'We're kind of learning how tough it really is'

The new owner of last year's Sydney to Hobart line honours winner has all but written off Infotrack's chances of going back-to-back due to an unfavourable weather forecast and a star field.

Perpetual Loyal was first past the post 12 months ago and set a new race record in the process, but the downwind conditions expected this time around are much better suited to race favourite LDV Comanche, and fellow heavyweights Wild Oats XI and Black Jack.

Software entrepeneur Christian Beck has since purchased the boat from Anthony Bell and at the pre-race press conference on Sunday morning described it as "the s--t box of the super maxis".

Beck is new to the sport and embarking on his first ocean race, but has retained most of the crew from last year's winning journey including Olympian Tom Slingsby while bringing in multiple America's Cup winner Grant Simmer.

But he was quick to play down his chances up against a stellar field.

"Comanche is a difficult boat for us to beat, I'd probably go as far as to say Infotrack is probably the s--t box of the super maxis," Beck said.

"These guys did very well [last year]. They won and they broke the record.

"Realistically, the other three competing weren't in there. Part of our success is probably other people's misery, we're unlikely for three of those to have a bad trot this year."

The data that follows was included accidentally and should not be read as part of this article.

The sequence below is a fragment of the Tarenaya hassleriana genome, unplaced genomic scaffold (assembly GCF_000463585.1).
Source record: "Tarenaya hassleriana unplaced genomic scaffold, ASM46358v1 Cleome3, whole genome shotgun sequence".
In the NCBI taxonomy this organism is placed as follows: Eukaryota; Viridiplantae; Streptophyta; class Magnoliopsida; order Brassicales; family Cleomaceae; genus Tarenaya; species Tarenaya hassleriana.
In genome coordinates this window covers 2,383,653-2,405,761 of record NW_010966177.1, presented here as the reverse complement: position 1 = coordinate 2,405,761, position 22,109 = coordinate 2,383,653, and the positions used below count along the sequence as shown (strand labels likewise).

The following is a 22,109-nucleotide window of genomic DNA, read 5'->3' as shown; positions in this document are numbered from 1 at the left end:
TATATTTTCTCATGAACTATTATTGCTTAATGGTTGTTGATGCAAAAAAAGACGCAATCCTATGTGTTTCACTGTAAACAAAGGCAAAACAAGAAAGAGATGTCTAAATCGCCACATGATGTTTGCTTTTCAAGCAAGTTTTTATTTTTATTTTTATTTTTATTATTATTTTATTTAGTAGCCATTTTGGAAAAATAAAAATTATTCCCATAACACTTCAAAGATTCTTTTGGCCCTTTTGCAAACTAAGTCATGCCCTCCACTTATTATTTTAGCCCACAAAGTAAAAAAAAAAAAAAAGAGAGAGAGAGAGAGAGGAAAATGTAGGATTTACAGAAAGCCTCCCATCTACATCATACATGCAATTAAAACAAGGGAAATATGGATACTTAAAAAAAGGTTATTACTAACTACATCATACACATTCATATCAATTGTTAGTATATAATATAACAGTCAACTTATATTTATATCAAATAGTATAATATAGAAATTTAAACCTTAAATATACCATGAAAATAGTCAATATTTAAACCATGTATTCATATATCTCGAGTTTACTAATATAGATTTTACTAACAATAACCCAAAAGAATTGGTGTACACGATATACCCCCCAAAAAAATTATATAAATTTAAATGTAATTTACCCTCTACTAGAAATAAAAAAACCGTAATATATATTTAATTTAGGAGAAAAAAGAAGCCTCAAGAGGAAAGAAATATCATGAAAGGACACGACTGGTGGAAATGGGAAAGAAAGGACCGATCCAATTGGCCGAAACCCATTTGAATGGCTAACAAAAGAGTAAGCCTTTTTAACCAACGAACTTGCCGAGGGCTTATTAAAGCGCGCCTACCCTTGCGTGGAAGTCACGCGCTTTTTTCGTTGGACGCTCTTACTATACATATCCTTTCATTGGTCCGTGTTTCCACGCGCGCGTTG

The 2015 line honours LDV Comanche didn't contest last year's race, while this year's event is the first for Black Jack, previously Alfa Romeo, since it won in 2009.

Wild Oats XI started last year's race but was forced to retire early with a hydraulics issue.

A steady north-easterly is expected to cart the super maxis towards Hobart on Boxing Day. A weak westerly which would favour Infotrack is predicted to hit Bass Strait two days later, but by that stage it might be too late to take advantage.

"Our best conditions are definitely side on to the wind, 90 degrees wind angle to the boat, that's where we're strong," Slingsby said.

"This is going to be hard downwind running, it's not our strong point. It would usually do pretty well but the top three boats in the world who can beat us in those conditions are here so they're going to be faster than us.

"You never know, we could go through a bit of a transition. The wind might be more side on than we think, that's when we get a bit better. At the moment, 20 to 25 knots, that's not enough wind for us to get over the top of these guys."

Beck said he wasn't nervous about his Sydney to Hobart debut, but was expecting a rough ride despite the friendly forecast.

"Realistically I'm a glorified passenger here, it's a very good forecast," Beck said.

"We had a 24-hour compulsory qualifier and four hours into that I thought I'd put some warm clothes on. Tom hit a big wave and I hit the kitchen bench.

"My ribs were very sore and I spent the next 20 hours below deck. Four of the other Infotrack guys threw up over the side so we're kind of learning how tough it really is.

"These boats do look really good on the TV going across the big waves but when you're actually in the boat going across the big waves it's a different experience."

This story 'We're kind of learning how tough it really is' first appeared on The Age.